“I don't take anything off the table. I don't like to take things off the table. It's that alternative. It's national emergency, it's other things and you know there have been plenty national emergencies called,” Trump separately told CBS News's "Face the Nation" when asked if he would shut down the government. 
 
Democratic leadership hasn't announced if they would force a resolution of disapproval vote if Trump declares a national emergency, though Senate Minority Leader Charles SchumerChuck SchumerYouth organizations call on Biden to ensure 'bold' climate investments New York Times calls on Cuomo to resign 'The Squad' celebrates Biden eviction moratorium MORE (D-N.Y.) said last month that he and Speaker Nancy PelosiNancy PelosiLiz Cheney says her father is 'deeply troubled' about the state of the Republican Party 19 House Democrats call on Capitol physician to mandate vaccines Ohio special election: A good day for Democrats MORE (D-Calif.) would "look at any legislative way to stop it." 
 
Democrats would likely be able to pass the resolution easily through the House and kick the fight to the Senate, where Schumer would be able to force a vote.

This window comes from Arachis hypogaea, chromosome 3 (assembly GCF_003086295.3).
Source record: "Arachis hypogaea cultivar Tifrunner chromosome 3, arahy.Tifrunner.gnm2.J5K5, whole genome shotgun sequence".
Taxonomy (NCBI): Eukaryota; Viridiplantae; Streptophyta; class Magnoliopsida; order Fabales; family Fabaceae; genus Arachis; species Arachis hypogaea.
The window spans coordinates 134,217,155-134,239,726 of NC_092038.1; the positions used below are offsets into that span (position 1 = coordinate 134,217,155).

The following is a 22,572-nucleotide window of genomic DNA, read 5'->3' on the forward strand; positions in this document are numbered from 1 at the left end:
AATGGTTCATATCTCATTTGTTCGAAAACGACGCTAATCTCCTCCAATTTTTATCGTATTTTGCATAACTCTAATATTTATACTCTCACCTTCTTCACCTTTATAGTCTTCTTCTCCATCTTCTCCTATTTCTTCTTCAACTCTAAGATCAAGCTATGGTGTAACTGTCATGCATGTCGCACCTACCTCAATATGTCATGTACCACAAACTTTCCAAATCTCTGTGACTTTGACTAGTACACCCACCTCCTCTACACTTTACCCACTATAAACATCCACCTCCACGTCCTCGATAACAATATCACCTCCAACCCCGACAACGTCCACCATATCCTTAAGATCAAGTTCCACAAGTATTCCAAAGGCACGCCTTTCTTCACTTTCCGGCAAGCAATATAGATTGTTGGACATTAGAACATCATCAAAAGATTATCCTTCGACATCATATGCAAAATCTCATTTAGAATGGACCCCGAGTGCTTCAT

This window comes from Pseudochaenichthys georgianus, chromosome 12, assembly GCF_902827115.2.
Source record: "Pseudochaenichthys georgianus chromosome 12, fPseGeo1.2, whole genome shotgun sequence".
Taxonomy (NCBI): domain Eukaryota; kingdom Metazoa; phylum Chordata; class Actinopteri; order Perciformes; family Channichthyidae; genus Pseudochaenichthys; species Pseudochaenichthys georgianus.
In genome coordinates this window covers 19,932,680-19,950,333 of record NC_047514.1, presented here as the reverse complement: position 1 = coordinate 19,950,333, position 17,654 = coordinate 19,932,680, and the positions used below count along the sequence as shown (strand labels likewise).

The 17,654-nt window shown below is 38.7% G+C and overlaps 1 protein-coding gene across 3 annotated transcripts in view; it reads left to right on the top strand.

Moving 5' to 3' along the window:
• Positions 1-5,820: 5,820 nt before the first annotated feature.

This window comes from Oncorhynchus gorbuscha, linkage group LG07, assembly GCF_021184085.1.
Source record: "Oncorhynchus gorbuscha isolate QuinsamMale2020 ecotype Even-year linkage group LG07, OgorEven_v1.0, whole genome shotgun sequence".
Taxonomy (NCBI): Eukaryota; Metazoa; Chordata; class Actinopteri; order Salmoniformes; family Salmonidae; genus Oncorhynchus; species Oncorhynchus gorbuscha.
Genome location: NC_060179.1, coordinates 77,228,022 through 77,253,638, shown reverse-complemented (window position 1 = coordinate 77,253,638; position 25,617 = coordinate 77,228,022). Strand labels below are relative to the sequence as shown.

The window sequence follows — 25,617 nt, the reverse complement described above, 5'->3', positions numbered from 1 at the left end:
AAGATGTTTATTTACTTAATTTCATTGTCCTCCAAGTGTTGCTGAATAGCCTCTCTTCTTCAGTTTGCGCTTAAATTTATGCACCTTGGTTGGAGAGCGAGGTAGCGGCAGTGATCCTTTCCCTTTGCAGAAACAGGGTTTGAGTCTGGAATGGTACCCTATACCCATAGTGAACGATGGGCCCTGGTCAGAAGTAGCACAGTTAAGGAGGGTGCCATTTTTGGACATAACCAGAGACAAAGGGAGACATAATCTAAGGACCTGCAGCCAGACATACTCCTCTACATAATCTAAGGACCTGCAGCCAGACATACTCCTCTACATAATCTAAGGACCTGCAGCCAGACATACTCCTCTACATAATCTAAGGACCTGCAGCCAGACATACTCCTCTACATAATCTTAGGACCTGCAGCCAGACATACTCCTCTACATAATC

McConnell reportedly warned Trump that a resolution blocking his emergency declaration would be able to get enough GOP votes to pass, forcing the president to issue his first veto. 
 
 
"I don't think the intent was for it to be used in this kind of situation. And as a member of the Senate I'm very concerned if the president believes that he can reallocate or repurpose appropriations for which we have designated very specific purposes," she said. 
 
"It also is in my judgement of dubious constitutionality," Collins added. "So I don't really think it gets him to the goal."  
 
 
Republicans have tried to stick closely to Trump during the months-long fight over the border wall, which remains a potent issue among the party's base. But there have been growing fractures about shutdown strategy after GOP senators became increasingly anxious during the 35-day partial funding lapse. 
 
Trump would likely have some GOP support if he declared a national emergency. 
 
Sen. John KennedyJohn Neely KennedyMORE (R-La.) has repeatedly told reporters that he doesn't think it would "be the end of Western civilization," while also saying last week that he didn't know how he would vote on an effort to block the declaration. 
 
Sen. Lindsey GrahamLindsey Olin Graham19 House Democrats call on Capitol physician to mandate vaccines The Hill's 12:30 Report - Presented by AT&T - Simone wins bronze with altered beam routine The job of shielding journalists is not finished MORE (R-S.C.) acknowledged that Trump circumventing Congress on the wall fight divides Republicans, but urged his colleagues to line up behind the president. 

"It seems to me that he's gonna have to go it alone, but there could be a war within the Republican party over the wall," Graham said.

He added that "any Republican who denies the president the ability to act as commander in chief, you're going to create a real problem within the party."